Buds N Bugs: Painted Buntings

Buds N Bugs: Painted Buntings

Buds N Bugs: Painted Buntings

Rod Gasche
Published: Wednesday, February 19, 2014 at 12:32 PM.

Painted buntings may be a species on the way out but efforts are underway to save them.

Painted buntings are shy, secretive and often difficult to observe, except when they are busy at a bird feeder. Once they have discovered an easy source of food, over time they become less wary of activity nearby. Otherwise, this bird loves to hide in thickets making it difficult to spot.

This bird is considered by many to be the most beautiful in North America and their behaviors are interesting to watch.

The male has a dark blue head, green back with red rump, and underparts, which make it extremely easy to identify. The plumage of female and juvenile is green and yellow-green, one of the only truly green birds native to the United States. It is a member of the cardinal family.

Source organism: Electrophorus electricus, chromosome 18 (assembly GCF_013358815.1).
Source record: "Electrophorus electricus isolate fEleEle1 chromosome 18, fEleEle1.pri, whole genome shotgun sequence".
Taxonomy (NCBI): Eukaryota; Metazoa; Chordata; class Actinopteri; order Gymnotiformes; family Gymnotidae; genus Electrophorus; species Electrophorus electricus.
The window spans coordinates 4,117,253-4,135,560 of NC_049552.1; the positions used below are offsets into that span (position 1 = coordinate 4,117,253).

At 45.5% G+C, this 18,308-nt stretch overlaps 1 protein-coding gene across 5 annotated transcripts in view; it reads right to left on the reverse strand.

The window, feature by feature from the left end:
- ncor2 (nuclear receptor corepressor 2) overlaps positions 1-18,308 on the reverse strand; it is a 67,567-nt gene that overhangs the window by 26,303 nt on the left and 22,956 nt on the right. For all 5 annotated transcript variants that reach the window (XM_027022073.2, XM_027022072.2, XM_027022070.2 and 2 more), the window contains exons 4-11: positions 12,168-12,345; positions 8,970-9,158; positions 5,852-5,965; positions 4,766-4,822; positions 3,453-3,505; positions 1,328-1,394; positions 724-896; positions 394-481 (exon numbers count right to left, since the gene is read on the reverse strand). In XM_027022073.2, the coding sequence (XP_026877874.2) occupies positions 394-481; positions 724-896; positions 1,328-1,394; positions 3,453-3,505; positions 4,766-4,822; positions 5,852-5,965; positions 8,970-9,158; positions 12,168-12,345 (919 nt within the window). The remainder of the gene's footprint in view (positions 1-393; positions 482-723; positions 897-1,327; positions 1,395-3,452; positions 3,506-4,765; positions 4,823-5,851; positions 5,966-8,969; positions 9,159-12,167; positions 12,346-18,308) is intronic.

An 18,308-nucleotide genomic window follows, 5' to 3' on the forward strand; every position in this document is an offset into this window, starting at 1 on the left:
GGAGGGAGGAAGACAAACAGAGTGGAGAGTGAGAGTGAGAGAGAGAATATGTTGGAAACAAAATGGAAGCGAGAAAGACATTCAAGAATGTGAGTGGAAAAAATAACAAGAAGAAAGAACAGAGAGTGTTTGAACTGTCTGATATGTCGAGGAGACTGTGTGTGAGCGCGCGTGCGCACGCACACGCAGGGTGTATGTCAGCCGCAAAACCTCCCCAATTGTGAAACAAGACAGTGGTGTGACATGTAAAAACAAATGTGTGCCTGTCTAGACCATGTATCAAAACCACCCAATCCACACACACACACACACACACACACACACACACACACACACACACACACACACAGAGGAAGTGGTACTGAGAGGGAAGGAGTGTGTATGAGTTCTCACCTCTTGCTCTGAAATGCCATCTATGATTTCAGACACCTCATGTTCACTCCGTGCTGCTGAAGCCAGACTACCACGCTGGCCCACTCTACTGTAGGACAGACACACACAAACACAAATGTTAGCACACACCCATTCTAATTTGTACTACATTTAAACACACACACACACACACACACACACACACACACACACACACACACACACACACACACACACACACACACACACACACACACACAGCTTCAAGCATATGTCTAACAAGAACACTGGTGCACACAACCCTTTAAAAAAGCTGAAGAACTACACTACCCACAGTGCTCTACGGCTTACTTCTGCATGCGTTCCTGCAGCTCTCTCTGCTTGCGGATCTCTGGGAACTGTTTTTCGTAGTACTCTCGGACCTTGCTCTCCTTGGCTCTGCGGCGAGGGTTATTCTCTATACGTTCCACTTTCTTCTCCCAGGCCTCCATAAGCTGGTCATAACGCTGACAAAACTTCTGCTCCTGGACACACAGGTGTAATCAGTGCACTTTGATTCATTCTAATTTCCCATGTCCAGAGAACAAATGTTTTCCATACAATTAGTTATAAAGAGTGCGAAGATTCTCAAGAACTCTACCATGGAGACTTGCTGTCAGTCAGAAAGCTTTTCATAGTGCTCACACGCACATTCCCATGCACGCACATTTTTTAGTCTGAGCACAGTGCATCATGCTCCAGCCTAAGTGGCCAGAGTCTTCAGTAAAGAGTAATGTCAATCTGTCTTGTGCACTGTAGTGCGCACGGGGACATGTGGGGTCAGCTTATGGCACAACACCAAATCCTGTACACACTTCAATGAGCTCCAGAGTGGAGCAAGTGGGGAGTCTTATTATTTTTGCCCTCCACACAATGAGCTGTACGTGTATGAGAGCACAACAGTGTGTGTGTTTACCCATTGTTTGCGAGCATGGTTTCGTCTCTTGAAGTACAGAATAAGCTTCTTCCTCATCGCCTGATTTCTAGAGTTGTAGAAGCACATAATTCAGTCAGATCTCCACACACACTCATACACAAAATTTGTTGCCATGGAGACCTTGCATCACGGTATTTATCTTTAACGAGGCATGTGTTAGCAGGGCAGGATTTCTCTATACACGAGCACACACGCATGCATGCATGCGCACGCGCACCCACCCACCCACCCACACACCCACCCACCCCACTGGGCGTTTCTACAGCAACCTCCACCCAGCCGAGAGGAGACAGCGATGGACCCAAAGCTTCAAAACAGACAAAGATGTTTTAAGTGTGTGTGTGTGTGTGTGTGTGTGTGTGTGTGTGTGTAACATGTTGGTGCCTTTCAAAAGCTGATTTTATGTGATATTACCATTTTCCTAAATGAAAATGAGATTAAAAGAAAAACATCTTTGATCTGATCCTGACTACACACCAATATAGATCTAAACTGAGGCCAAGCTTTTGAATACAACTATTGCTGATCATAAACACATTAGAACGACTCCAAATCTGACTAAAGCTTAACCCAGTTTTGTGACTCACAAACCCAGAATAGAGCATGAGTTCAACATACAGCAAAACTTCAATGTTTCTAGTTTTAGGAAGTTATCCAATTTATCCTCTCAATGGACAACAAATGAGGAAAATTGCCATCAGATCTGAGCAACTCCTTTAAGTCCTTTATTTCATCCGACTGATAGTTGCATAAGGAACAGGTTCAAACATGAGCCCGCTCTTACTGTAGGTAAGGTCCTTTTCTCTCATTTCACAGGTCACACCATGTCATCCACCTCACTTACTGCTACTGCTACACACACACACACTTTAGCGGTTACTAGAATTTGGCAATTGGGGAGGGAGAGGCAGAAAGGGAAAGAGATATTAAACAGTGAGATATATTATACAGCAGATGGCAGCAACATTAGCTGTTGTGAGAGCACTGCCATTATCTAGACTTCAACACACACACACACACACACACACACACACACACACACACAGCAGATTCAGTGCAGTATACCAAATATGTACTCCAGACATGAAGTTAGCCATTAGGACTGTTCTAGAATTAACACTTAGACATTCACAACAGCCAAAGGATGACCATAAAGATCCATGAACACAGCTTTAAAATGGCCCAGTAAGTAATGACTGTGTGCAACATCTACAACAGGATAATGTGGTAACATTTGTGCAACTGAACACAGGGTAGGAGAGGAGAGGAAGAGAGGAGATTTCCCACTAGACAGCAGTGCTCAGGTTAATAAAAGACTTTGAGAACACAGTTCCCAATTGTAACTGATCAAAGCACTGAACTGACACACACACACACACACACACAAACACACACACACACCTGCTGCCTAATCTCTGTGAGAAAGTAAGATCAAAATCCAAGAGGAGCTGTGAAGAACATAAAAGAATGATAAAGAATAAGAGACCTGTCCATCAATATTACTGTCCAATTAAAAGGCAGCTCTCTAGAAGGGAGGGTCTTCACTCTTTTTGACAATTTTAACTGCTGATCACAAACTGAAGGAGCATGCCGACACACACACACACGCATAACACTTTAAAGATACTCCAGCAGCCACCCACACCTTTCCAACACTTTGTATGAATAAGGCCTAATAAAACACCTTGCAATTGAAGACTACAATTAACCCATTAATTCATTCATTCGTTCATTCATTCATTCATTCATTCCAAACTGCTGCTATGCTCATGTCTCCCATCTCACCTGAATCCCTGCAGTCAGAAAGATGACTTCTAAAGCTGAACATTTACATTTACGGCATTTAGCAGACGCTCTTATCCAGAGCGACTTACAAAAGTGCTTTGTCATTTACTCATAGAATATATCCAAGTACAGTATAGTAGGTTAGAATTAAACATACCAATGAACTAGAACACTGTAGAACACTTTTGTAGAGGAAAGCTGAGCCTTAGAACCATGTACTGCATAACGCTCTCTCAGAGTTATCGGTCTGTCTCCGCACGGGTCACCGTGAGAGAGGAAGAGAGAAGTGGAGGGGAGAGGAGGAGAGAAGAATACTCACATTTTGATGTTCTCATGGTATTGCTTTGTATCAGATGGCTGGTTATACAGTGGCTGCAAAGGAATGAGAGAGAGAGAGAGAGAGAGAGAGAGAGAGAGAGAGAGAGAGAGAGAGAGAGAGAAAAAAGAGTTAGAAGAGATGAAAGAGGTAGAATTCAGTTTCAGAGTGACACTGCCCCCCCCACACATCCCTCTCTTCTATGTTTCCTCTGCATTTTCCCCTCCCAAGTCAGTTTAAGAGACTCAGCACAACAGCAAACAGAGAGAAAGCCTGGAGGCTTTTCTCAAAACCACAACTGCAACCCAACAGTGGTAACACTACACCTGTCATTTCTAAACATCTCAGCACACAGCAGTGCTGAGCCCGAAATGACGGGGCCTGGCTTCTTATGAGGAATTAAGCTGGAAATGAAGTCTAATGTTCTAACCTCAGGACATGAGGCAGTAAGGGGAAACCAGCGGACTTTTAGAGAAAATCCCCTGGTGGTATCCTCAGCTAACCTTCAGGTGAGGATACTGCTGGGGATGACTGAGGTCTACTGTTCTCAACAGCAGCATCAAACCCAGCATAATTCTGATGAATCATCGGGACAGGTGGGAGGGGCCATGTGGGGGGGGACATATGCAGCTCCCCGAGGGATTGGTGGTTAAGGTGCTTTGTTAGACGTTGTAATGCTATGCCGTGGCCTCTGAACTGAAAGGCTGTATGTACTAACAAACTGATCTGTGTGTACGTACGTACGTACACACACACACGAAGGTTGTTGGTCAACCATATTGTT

During the spring, males sing from exposed perches. The song is sweet and variable. They also flutter around like a butterfly, fluff, bow and quiver their wings when seeking a mate.

Painted buntings feed on seed, snails, spiders and small insects. They often forage on the ground hopping about nervously to avoid predators. They are largely monogamous and are most often seen alone or as a mated pair.

Breeding begins in late April and lasts through to early August. The nest is typically hidden in low, dense vegetation. Working alone, the female weaves it into the surrounding shrubs for strength. Each brood contains three or four gray-white eggs, often spotted with brown, which are incubated for around 10 days. About 30 days after the first eggs hatch, the female usually lays a second brood. 

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